Choosing your degree, as well as the college or university you’ll be taking it in, can be considered one of those life-changing decisions. No wonder it’s extremely important to take all factors into account when shopping for colleges, with the tremendous list available and all the varying courses that come with it.
So, how do you at least streamline this overwhelming list of choices?
Is Your Preferred Major Offered There?
This should be a no-brainer, since your choice of university is strongly influenced by the major that you’ve decided to take, not the other way around (except for some cases). But sometimes this is often overlooked by students and a lot of precious time and effort is wasted by going personally to the college for your application only to realize that your preferred major is not listed there. Do a quick search beforehand to make sure first, this could almost immediately shorten your list by half.
Does The Location Suit You?
Students often neglect to do enough research on their prospective university before enrolling, relying mostly on second-hand information from aunts, uncles, and classmates (who also haven’t been there yet). To prevent disappointing yourself over these things, ask yourself: Do you mind the business of city life or not? Would you prefer something closer to home or don’t mind if it’s far from it? Universities like the University of Santo Tomas and De La Salle are located in Manila and are as bustling as it comes, while the University of the Philippines in Diliman gives off a cool, rural feel. It all falls down to your preference.
Can You Handle The Costs?
Sometimes, students measure the cost of studying by the face-value of the tuition fee presented to them. A good rule of thumb is that, if adding half of the tuition to its current value is too much already, then it probably is. You should also account for the costs of your meals every day, dorm rent, your daily commute expenses, and your probable project expenses as well. Do not force yourself to go to a college just because your friends are going there. Let’s be practical, see other much affordable ones for you.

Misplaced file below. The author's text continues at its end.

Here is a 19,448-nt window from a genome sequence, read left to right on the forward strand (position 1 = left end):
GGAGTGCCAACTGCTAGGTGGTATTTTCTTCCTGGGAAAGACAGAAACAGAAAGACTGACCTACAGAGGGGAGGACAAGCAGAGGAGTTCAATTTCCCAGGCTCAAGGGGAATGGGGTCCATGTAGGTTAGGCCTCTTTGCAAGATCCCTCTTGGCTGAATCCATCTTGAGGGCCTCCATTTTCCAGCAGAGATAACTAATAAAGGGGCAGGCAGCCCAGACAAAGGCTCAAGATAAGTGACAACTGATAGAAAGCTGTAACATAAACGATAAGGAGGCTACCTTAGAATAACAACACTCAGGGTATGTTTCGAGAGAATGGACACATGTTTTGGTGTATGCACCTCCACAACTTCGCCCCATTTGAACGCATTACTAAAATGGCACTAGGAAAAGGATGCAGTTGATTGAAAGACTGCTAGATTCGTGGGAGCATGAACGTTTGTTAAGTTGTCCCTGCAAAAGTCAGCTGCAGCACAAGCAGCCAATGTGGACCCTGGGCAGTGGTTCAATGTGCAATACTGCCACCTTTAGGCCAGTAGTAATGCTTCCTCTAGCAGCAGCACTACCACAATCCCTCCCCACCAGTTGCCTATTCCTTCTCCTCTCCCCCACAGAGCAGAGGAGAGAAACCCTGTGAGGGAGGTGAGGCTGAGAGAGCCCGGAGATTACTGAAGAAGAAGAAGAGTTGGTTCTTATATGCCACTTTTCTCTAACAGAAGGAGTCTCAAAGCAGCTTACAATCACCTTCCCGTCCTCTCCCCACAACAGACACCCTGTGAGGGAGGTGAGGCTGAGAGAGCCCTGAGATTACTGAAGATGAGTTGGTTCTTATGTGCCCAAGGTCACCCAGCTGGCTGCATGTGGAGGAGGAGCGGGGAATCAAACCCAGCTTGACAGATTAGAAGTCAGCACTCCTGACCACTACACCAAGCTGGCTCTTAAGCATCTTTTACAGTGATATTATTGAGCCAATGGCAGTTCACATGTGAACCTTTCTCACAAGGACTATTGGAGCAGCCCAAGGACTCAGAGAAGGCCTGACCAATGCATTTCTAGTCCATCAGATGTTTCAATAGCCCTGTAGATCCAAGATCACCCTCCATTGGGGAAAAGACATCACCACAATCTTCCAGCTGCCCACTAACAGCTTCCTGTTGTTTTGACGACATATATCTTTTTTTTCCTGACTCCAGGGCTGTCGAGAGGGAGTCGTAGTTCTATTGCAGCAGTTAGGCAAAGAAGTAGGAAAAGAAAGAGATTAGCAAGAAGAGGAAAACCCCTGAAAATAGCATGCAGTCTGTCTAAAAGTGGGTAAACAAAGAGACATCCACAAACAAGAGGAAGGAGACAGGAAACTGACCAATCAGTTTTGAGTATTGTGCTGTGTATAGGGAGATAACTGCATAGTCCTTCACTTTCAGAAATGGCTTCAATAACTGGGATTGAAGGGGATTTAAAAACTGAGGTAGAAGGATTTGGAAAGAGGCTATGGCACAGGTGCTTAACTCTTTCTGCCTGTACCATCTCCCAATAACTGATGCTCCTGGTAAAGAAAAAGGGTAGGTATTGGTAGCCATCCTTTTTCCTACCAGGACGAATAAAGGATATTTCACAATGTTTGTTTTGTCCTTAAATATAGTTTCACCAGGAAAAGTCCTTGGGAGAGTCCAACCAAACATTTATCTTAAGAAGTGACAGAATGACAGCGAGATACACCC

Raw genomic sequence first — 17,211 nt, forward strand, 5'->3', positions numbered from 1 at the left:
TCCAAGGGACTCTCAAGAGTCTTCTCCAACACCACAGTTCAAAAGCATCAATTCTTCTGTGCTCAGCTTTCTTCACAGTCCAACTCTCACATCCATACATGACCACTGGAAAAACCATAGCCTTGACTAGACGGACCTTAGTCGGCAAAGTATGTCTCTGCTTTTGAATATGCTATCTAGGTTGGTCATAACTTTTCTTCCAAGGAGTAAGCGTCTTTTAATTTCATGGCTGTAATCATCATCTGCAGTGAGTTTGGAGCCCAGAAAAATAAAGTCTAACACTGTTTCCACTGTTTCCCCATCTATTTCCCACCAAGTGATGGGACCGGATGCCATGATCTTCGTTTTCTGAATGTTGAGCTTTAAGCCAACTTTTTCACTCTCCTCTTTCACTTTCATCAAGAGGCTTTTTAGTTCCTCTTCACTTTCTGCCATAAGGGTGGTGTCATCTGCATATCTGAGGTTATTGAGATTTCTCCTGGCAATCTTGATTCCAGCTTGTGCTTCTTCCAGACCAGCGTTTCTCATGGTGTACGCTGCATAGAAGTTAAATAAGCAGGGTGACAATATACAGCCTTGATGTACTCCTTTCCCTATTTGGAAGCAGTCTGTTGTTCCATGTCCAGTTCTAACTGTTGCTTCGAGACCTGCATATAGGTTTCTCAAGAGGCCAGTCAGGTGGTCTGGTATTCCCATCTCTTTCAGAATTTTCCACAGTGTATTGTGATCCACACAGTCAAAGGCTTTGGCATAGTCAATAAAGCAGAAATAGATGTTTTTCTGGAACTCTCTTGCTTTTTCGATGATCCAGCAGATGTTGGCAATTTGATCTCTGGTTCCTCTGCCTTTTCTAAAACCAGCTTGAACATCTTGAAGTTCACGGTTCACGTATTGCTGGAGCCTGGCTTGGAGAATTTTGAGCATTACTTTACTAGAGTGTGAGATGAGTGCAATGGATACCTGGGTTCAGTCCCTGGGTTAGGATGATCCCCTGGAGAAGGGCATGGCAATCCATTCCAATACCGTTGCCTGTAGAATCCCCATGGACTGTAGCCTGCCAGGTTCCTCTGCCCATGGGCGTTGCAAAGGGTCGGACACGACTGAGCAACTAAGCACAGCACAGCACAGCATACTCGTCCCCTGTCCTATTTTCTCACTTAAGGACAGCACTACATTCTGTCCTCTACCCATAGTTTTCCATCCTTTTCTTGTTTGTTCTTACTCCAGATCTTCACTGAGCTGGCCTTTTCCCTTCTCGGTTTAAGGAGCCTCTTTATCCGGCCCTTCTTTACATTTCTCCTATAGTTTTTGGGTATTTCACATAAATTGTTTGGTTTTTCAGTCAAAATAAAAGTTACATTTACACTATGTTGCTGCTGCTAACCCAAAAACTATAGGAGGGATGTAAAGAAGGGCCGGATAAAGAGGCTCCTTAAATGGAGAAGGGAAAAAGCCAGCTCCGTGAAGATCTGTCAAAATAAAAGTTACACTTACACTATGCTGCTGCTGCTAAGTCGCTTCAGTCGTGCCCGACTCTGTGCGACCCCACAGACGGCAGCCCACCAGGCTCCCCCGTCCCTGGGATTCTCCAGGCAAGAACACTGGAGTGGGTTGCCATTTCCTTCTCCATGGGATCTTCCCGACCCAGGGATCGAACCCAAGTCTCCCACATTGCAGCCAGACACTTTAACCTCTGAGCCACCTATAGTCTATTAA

Are You Comfortable With The Size Of The School?
With thousands of schools accepting enrollees every year, there are also different varieties of sizes that tell you more about the institutions itself. Larger colleges/universities have bigger resources, but of course, expect the population to be proportionate to this as well (and I mean full cafeterias, long lines on the registrar, etc.) Sometimes, smaller colleges offer courses that those larger ones do not. So see carefully whether you’d like to have a broader or a much more intimate college experience.
Is Academic Quality Good?
This might need a little bit more than your typical research, but asking around for people with actual experience inside the college can provide you invaluable insight on what to expect regarding their academic quality. This goes for their faculty as well. Most of the time, you’ll be unable to glean this sort of information on their websites, so a thorough, personal inquiry will be needed often. Make sure you’re okay with whatever you hear, and if you feel even a bit uncomfortable with what you didn’t know before, then maybe it’s time to consider other choices in the meantime.
With all this to take into consideration, sometimes a regular student can feel overwhelmed. But remember, in the end, it’s YOU who has the final choice and only you who can decide where your preferences will take you. Nothing ever came out bad out of a well-researched decision.